A couple months have gone by since I had the opportunity to preview Jusant, the latest release from developer Don’t Nod. The demo wasn’t a complete homerun, particularly when it came to the more straightforward elements of its storytelling, but I left the experience heavily enticed by the game’s beat-by-beat climbing gameplay and unique atmosphere.
As of October 31st, Jusant is now available in full on PC, PlayStation 5, and Xbox Series X|S, and I began the game with no small amount of curiosity. Would the game hold up as successfully in its full form? Would I still feel the same way about the storyline after I got to see all of it? Would the novelty of its atmosphere eventually fade?
Jusant begins with our climbing gear-lugging protagonist venturing across a vast desert peppered with the decaying remains of shipwrecks surrounding a towering monolith of stone. After the climber turns his gaze upward, you gain control of him a ways up the tower with the singular objective of venturing to its highest reaches.
When it comes to specifics, Jusant’s narrative holds its cards close to the chest. There is no dialogue, and as such, the game relies exclusively on environmental storytelling and the long-forgotten writings and letters strewn about from the tower’s prior denizens to paint a picture of the overall plot.
In my preview, I expressed a thorough appreciation for the former, but had a much more muted reaction to the latter—a feeling that unfortunately carried on rather seamlessly into the full experience. There’s no shortage of text boxes to read through, and they all tend to cover very similar themes and types of interactions, with very few standing out or deviating from that formula.
The exceptions to this are the writings from Bianca, whose story unfurls in a more contiguous manner as you ascend higher and higher. There’s a prevalent theme of dealing with the consequences of one’s actions and learning to live with them, even if the outcome wasn’t what you’d expected or hoped. It’s very apt theming for a game about exploring the ruins of a lost civilization. Aside from them though, Jusant’s written portions feel a bit characterless at best and outright banal at worst, which just feels odd when the rest of the title oozes so much charm and offers a pretty singular feel.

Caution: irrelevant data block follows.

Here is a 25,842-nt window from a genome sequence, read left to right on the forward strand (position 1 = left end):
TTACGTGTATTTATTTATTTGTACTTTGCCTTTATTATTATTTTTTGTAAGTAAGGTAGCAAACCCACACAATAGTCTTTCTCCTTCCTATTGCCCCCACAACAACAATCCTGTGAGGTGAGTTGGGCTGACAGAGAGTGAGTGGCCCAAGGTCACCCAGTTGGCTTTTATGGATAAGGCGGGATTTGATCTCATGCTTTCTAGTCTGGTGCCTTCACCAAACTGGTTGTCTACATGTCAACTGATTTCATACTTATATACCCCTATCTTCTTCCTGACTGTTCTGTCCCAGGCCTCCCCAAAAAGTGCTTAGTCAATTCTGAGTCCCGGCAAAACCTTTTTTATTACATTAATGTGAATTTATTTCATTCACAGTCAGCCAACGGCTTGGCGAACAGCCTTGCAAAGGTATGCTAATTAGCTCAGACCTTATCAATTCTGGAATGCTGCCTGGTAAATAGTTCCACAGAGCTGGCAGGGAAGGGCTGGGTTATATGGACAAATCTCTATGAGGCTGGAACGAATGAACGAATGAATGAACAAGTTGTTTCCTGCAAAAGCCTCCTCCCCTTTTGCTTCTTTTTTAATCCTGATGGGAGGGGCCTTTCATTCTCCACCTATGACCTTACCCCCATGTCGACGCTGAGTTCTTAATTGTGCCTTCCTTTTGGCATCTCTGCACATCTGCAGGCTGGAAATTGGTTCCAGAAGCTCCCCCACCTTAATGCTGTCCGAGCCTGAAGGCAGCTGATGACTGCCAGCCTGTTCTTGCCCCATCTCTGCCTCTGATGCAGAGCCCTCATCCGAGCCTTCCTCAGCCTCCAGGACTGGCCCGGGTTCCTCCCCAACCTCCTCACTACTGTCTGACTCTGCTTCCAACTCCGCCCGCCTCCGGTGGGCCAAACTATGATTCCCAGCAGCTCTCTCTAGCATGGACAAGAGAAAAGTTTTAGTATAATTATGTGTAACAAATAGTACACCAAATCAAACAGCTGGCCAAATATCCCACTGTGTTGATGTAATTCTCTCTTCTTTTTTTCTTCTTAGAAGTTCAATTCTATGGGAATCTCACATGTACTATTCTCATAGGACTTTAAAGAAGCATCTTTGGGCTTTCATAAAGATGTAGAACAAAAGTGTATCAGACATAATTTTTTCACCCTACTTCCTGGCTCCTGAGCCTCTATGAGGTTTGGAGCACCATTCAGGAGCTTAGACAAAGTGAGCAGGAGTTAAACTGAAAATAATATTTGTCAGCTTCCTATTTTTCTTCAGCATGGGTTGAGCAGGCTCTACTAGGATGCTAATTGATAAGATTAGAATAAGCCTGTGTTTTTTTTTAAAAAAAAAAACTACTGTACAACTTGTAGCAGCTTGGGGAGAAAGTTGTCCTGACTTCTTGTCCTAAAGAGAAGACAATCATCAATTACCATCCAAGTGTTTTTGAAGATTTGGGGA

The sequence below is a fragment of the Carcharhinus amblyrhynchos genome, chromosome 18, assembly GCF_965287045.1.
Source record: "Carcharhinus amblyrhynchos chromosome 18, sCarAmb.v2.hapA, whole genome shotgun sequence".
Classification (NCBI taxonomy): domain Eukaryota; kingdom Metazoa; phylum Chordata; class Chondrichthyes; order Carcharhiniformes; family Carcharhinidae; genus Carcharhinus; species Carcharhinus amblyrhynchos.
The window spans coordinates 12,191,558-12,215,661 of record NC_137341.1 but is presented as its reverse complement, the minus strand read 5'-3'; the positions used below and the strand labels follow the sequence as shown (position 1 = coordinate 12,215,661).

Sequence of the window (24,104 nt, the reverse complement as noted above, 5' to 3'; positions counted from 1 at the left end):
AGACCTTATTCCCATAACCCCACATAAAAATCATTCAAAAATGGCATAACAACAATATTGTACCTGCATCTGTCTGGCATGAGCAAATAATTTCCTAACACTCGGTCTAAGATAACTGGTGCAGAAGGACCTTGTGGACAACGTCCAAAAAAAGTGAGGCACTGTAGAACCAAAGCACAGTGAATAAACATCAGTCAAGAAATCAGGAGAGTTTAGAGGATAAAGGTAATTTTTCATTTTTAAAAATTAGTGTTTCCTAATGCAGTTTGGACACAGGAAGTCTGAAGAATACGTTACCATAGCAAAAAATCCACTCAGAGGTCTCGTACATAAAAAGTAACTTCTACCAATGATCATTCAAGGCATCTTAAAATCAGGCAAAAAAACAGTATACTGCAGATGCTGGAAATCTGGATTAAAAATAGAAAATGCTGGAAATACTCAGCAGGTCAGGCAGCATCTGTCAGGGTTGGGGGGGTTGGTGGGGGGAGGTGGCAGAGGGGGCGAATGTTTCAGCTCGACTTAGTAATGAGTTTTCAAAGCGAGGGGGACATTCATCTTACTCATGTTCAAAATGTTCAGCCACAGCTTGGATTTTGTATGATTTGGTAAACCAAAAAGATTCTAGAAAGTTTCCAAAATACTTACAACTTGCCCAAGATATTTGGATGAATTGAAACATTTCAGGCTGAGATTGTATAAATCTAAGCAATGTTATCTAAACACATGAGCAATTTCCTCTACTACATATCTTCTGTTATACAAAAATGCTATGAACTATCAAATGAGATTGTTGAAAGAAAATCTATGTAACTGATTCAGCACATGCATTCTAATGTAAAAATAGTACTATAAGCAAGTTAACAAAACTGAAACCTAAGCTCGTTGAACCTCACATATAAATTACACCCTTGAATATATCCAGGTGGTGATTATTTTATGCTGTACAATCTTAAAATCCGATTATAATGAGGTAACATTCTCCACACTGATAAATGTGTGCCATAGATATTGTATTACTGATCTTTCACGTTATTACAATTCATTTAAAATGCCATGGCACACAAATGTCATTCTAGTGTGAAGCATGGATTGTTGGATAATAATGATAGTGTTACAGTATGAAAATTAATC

The game is very much at its best when it’s not telling you anything directly, but letting you fill in the gaps yourself. Mercifully, that’s what the game spends a majority of its time doing, but it’s hard for the writing to not stand out for the worse when compared with the rest of the experience when it’s the most forward-facing element of the story.
If there was one thing that makes Jusant stand out the most among its contemporaries, it would be its climbing mechanics. Rather than climbing a surface by solely pushing the analogue stick or holding down a button, each press of the left and right triggers causes the protagonist to clutch his respective hand.
After familiarizing yourself with it for a bit, it reveals itself to be a highly intuitive system that grants Jusant’s vertical progression an intrinsic, almost visceral feel. And it isn’t just climbing one rock at a time; you’re also able to swing, rappel, and leap your way through each area as well. Perhaps most importantly, however, the level design of each tier of the tower is able to keep pace with the climbing and thus keep things from getting stale.
Each section throws new twists into the formula, such as needing to time your movement within specific windows or utilizing moving elements of the environment to expedite your progress. Granted, there’s nothing wildly challenging or unexpected about these gameplay alterations, but they keep the fun level consistent and support the already solid foundations of the climbing.
Jusant also establishes its sense of scale as wonderfully as you would expect a game about rock climbing to do so. Especially in moments where you’re climbing a steep incline and can see the gargantuan extent of the monolith above you, the view’s practically dizzying. It’s impressive, even, and it was always a treat to disappear into the innards of the tower to come back out and see just how much distance you’ve gained.